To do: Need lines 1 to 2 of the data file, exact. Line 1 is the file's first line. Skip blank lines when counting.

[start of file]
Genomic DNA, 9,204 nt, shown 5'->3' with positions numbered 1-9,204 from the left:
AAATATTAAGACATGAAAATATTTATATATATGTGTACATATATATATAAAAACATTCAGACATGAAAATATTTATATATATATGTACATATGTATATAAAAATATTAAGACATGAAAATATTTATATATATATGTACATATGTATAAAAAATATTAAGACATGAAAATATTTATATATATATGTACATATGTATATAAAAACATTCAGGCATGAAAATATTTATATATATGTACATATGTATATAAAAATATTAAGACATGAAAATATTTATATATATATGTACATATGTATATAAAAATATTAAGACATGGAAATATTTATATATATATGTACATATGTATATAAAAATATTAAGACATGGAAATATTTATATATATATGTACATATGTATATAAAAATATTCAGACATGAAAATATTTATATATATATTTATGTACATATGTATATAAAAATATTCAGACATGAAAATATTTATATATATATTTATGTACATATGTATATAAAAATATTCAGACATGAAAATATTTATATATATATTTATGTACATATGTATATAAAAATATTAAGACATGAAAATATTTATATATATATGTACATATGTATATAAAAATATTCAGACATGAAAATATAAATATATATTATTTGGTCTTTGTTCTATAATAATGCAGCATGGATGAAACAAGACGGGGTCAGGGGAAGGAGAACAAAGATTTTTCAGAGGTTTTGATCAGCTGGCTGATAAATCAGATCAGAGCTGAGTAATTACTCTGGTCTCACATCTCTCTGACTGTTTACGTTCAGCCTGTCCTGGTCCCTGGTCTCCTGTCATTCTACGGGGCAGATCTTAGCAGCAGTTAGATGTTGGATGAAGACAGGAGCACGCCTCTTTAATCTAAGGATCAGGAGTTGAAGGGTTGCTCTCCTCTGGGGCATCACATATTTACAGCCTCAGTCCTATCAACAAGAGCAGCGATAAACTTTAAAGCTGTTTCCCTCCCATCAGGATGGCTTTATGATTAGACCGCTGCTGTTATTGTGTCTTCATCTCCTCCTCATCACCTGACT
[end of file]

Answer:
Genomic DNA, 9,204 nt, shown 5'->3' with positions numbered 1-9,204 from the left:
AAATATTAAGACATGAAAATATTTATATATATGTGTACATATATATATAAAAACATTCAGACATGAAAATATTTATATATATATGTACATATGTATATAAAAATATTAAGACATGAAAATATTTATATATATATGTACATATGTATAAAAAATATTAAGACATGAAAATATTTATATATATATGTACATATGTATATAAAAACATTCAGGCATGAAAATATTTATATATATGTACATATGTATATAAAAATATTAAGACATGAAAATATTTATATATATATGTACATATGTATATAAAAATATTAAGACATGGAAATATTTATATATATATGTACATATGTATATAAAAATATTAAGACATGGAAATATTTATATATATATGTACATATGTATATAAAAATATTCAGACATGAAAATATTTATATATATATTTATGTACATATGTATATAAAAATATTCAGACATGAAAATATTTATATATATATTTATGTACATATGTATATAAAAATATTCAGACATGAAAATATTTATATATATATTTATGTACATATGTATATAAAAATATTAAGACATGAAAATATTTATATATATATGTACATATGTATATAAAAATATTCAGACATGAAAATATAAATATATATTATTTGGTCTTTGTTCTATAATAATGCAGCATGGATGAAACAAGACGGGGTCAGGGGAAGGAGAACAAAGATTTTTCAGAGGTTTTGATCAGCTGGCTGATAAATCAGATCAGAGCTGAGTAATTACTCTGGTCTCACATCTCTCTGACTGTTTACGTTCAGCCTGTCCTGGTCCCTGGTCTCCTGTCATTCTACGGGGCAGATCTTAGCAGCAGTTAGATGTTGGATGAAGACAGGAGCACGCCTCTTTAATCTAAGGATCAGGAGTTGAAGGGTTGCTCTCCTCTGGGGCATCACATATTTACAGCCTCAGTCCTATCAACAAGAGCAGCGATAAACTTTAAAGCTGTTTCCCTCCCATCAGGATGGCTTTATGATTAGACCGCTGCTGTTATTGTGTCTTCATCTCCTCCTCATCACCTGACT